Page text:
Sober October is here, and with it the run of themed months that continues with Movember, Veganuary and right into the lesser-known Slebruary, raising awareness about former celebrities who have fallen on hard times. Anyway! Whether you are giving up booze for October or just fancy cutting back a bit, here are seven delicious low and no alcohol drinks so you won’t be short of flavour.

If, as with Biff in Back to the Future II, I could go back in time to advise my younger self, I would say, ‘don’t bleach your hair. It doesn’t make you look like a cool surfer type.’ Then I would say, ‘invest in non-alcoholic drinks.’ And my younger self, would look at me like I was completely barking because even five years ago who could have predicted that people would pay £10 for a cocktail without any booze in it? How things have changed. The pioneer was Seedlip and its imitators making gin-style botanical drinks but now the market has exploded with non-alcoholic drinks inspired by wine, vermouth, bitters and all kinds of liquors. We even spotted a non-alcoholic ‘whisky’ last year. There’s a lot to choose from so to make things simpler for you, we’ve rounded up our favourites. These are all worth trying at any time of the year. 

Aecorn Dry 

From the people who brought you Seedlip, Aecorn comes in three varieties, Dry, Aromatic and Bitter. The latter two varieties work something like amaro or vermouth, Dry, however, is particularly good drunk neat. It’s made with a selection of English grape juices blended with botanicals and really works at the meal table. 

How to drink it? 

Neat or on the rocks. This is an excellent white wine substitute. 

Atopia Wild Blossom 

This is not a me-too product, William Grant & Sons did things properly when it came to launching a low-alcohol botanical drink, they called in Lesley Gracie master distiller at Hendrick’s Gin. The result was Atopia which has a very similar profile to gin but with only 0.5% ABV. Also comes in Spiced Citrus flavour.  

How to drink it? 

With tonic water and a slice of lemon, we’ve managed to fool quite a few people that they are drinking real gin with this one.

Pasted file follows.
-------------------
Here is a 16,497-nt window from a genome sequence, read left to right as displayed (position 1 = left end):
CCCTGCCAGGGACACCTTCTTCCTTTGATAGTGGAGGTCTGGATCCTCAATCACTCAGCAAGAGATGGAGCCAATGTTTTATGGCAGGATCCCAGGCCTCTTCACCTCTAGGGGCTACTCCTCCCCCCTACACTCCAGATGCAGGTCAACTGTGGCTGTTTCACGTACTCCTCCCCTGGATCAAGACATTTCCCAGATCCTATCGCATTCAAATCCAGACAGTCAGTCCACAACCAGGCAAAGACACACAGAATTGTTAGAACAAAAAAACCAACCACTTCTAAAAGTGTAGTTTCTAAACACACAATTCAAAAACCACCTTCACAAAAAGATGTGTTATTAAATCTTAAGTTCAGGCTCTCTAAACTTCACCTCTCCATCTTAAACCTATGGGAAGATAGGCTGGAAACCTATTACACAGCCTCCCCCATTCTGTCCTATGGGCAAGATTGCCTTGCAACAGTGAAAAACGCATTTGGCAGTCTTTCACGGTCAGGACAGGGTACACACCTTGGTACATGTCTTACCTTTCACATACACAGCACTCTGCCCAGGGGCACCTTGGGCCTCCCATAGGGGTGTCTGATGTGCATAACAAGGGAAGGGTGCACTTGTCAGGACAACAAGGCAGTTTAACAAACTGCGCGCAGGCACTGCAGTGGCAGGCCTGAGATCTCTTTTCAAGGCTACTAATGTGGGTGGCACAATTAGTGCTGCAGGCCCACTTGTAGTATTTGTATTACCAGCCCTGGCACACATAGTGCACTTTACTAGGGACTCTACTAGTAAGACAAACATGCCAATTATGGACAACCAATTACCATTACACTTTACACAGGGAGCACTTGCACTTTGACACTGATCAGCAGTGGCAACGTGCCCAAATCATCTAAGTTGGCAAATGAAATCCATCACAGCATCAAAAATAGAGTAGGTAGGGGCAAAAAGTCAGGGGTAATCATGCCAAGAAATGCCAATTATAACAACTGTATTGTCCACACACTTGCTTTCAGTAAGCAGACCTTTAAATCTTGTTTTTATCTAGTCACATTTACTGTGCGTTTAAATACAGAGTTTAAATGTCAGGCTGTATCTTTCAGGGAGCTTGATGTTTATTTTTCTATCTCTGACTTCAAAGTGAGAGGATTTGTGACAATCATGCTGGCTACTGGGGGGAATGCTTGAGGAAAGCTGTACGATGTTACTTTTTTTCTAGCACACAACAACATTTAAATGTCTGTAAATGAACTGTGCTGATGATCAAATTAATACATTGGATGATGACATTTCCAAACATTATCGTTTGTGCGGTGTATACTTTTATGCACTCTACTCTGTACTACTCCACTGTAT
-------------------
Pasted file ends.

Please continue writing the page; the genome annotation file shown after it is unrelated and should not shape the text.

If you find the alcohol-free category a bit low on flavour then this is the spirit for you. It’s made in Scotland and packed full of taste from 14 botanicals including seaweed, bay leaf and chamomile. Feragaia means ‘wild earth’, taken from Fera in Latin meaning ‘wild’, and ‘Gaia’ in Greek mythology translating to ‘earth’. So now you know.

How to drink it? 

With ginger ale and a sprig of mint to make what Feragaia calls a Winter Wanderer. 

Lyre’s Amaretto 

Australian brand Lyre’s makes an amazing range of non-alcoholic spirits, but this one is our buyer’s pick. It’s got the all the sweet, nutty, bitter and tangy profile of the classic liqueur with none of the alcoholic content.

How to drink it? 

Shaken with ice and lemon juice, this makes a tasty sour.

Nine Elms 

A clever concoction made from berries, spices and all kinds of things that’s designed to mimic some of the taste and texture of wine complete with tannins. The idea was that it would be as complex as a good with food. And we reckon they’ve succeeded.

How to drink it?

Neat or in a long drink with soda water and an orange slice.

Salcombe New London Light

From one of our favourite gin producers, Devon’s own Salcombe. The team here has put everything it knows about gin, into a drink with no alcohol but tonnes of flavour. Botanicals include juniper, ginger and habanero, orange, sage, cardamom and lemongrass. 

How to drink it?

It makes a mean Tom Collins with lemon juice, sugar syrup and soda water

Three Spirit the Nightcap

Three Spirit offered something unique when it launched its first product back in 2018, a distinctive heady creation that was anything but bland. The latest release is even better with a flavour profile somewhere between a spiced rum and an amaro. It’s full of warm flavours to while away the winter months. 

How to drink it? 

It works very well in a booze-less Old Fashioned, with a dash of orange bitters and orange peel to garnish.